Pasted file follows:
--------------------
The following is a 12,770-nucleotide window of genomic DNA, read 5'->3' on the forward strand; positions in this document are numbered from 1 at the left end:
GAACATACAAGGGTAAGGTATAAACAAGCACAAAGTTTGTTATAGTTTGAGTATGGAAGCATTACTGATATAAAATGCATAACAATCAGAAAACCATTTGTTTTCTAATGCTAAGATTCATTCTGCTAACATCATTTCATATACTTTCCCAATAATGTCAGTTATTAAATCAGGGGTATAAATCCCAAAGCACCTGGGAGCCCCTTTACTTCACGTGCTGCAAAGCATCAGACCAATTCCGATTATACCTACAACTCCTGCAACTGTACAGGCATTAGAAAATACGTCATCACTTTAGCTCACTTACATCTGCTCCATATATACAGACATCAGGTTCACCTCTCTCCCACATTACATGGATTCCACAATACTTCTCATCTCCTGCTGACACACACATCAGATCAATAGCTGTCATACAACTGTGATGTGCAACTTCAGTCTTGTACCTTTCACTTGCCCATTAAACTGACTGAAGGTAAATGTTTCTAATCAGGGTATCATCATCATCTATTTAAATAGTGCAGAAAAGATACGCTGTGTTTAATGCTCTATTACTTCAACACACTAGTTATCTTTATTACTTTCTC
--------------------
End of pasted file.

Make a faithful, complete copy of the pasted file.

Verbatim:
The following is a 12,770-nucleotide window of genomic DNA, read 5'->3' on the forward strand; positions in this document are numbered from 1 at the left end:
GAACATACAAGGGTAAGGTATAAACAAGCACAAAGTTTGTTATAGTTTGAGTATGGAAGCATTACTGATATAAAATGCATAACAATCAGAAAACCATTTGTTTTCTAATGCTAAGATTCATTCTGCTAACATCATTTCATATACTTTCCCAATAATGTCAGTTATTAAATCAGGGGTATAAATCCCAAAGCACCTGGGAGCCCCTTTACTTCACGTGCTGCAAAGCATCAGACCAATTCCGATTATACCTACAACTCCTGCAACTGTACAGGCATTAGAAAATACGTCATCACTTTAGCTCACTTACATCTGCTCCATATATACAGACATCAGGTTCACCTCTCTCCCACATTACATGGATTCCACAATACTTCTCATCTCCTGCTGACACACACATCAGATCAATAGCTGTCATACAACTGTGATGTGCAACTTCAGTCTTGTACCTTTCACTTGCCCATTAAACTGACTGAAGGTAAATGTTTCTAATCAGGGTATCATCATCATCTATTTAAATAGTGCAGAAAAGATACGCTGTGTTTAATGCTCTATTACTTCAACACACTAGTTATCTTTATTACTTTCTC